Skip to comments.EU nations voice objections to climate change plan
Posted on 03/03/2008 11:11:55 AM PST by Tailgunner Joe
BRUSSELS (AFP) Several former Eastern-bloc European Union nations on Monday criticised proposals from the European Union's executive arm for new measures to slash the continent's greenhouse gas emissions.
While most ministers and officials representing the 27 EU countries gave broad backing to a package of measures proposed by the European Commission, some warned it could lead to job losses and rising energy costs.
The main split appeared to be between former Soviet-bloc states in eastern and central Europe -- traditionally heavy users of coal -- and older members.
French Environment Minister Jean-Louis Borloo stressed the need for Europe to show the way in tackling climate change, i to encourage the developing world in particular to follow suit.
"It's extremely important that there be a political deal" before the key international talks on finding a successor to the Kyoto Protocol begin in Poznan, Poland on December 1-12, he said.
In January, the European Commission set targets for EU member states to slash greenhouse gases, calling on them to boost renewable energy use while also unveiling plans to make industry pay for the right to pollute.
The proposed strategy is supposed to put the European Union on track to meeting a target of cutting the bloc's overall greenhouse gas emissions by at least 20 percent by 2020, compared to 1990 levels.
Under the plans, the use of renewable energies like biomass, wind and solar power will rise to 20 percent of all energy forms. Biofuels will also have to make up 10 percent of fuels used for transport.
In their short submissions in a round-table discussion of the package, many member states argued that their individual circumstances should be better taken into account in setting emissions targets.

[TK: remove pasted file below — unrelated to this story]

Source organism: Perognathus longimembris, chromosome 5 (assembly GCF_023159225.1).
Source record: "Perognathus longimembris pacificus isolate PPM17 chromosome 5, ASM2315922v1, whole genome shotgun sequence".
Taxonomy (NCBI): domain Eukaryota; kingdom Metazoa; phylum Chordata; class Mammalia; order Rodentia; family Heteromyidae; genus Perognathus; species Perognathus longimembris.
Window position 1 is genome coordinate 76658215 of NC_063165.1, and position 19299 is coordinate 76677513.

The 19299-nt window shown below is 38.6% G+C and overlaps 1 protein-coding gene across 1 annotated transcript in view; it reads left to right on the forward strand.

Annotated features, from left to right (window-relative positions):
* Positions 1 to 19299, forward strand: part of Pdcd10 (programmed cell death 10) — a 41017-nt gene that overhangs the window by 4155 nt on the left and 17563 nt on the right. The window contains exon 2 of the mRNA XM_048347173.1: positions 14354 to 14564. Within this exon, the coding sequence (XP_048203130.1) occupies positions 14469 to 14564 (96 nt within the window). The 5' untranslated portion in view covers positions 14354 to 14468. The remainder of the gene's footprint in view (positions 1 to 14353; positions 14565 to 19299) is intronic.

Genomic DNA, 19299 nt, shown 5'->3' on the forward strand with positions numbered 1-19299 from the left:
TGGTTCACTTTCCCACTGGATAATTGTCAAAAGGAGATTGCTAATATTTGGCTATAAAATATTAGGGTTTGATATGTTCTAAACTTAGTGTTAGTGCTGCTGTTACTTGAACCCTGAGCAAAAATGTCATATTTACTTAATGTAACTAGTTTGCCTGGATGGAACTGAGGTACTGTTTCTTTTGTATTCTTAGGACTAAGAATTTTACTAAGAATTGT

The plan "would have a negative impact on the living standards of Poles and for the competitiveness and for our businesses," said Polish Environment Minister Maciej Nowicki, warning energy costs could rise by 50-70 percent.
Coal-rich Poland specifically called for the package to afford a bigger role for investments in cleaner ways of extracting energy from fossil fuel.
Hungary, Slovakia, Romania, Lithuania and Bulgaria, decried the Commission's plan to use emission figures from 2005 to work out national targets, rather than 1990, when they had huge emissions from largely coal-fuelled industry.
Their concerns were not shared by older EU members to the west.
EU Environment Commissioner Stavros Dimas argued there was insufficient data available from 1990, when many of these countries were under Soviet influence.
Netherlands Environment Minister Jacqueline Cramer recognised as "legitimate" the concerns of some member states, but stressed it was important "not to lose our common goals".
Some countries, such as Poland and Slovakia, warned energy intensive industries could be pushed outside the EU into less regulated nations, taking jobs with them and jeopardising the global emissions reductions.
However, British Environment Minister Hilary Benn rejected this argument.
"We shouldn't let the threat of carbon leakage undermine what is we are trying to do," he argued, adding that climate change itself posed a greater threat to EU industry.
German Development Minister Mathias Machnig called on member states to work towards the higher agreed goal of reducing emissions by 30 percent from 1990 levels if there was broader international agreement to do so.
The environment ministers later turned their attention to car emissions, highlighting a split between Germany, whose automakers tend to turn out big heavy vehicles, and France and Italy, which produce smaller cars.
Their disagreement is over how to apportion emissions cut targets between carmakers.
Talks on a successor to the Kyoto Protocol were launched after marathon debates in Bali in December, and are set to culminate in Copenhagen from November 30 to December 11, 2009.
Are they kidding? This is a SNL skit isn't it.
All Hail Europa. All bow before wisdom of its leaders.
Not to mention freezing in the dark if this sunspot theory proves out.
Disclaimer: Opinions posted on Free Republic are those of the individual posters and do not necessarily represent the opinion of Free Republic or its management. All materials posted herein are protected by copyright law and the exemption for fair use of copyrighted works.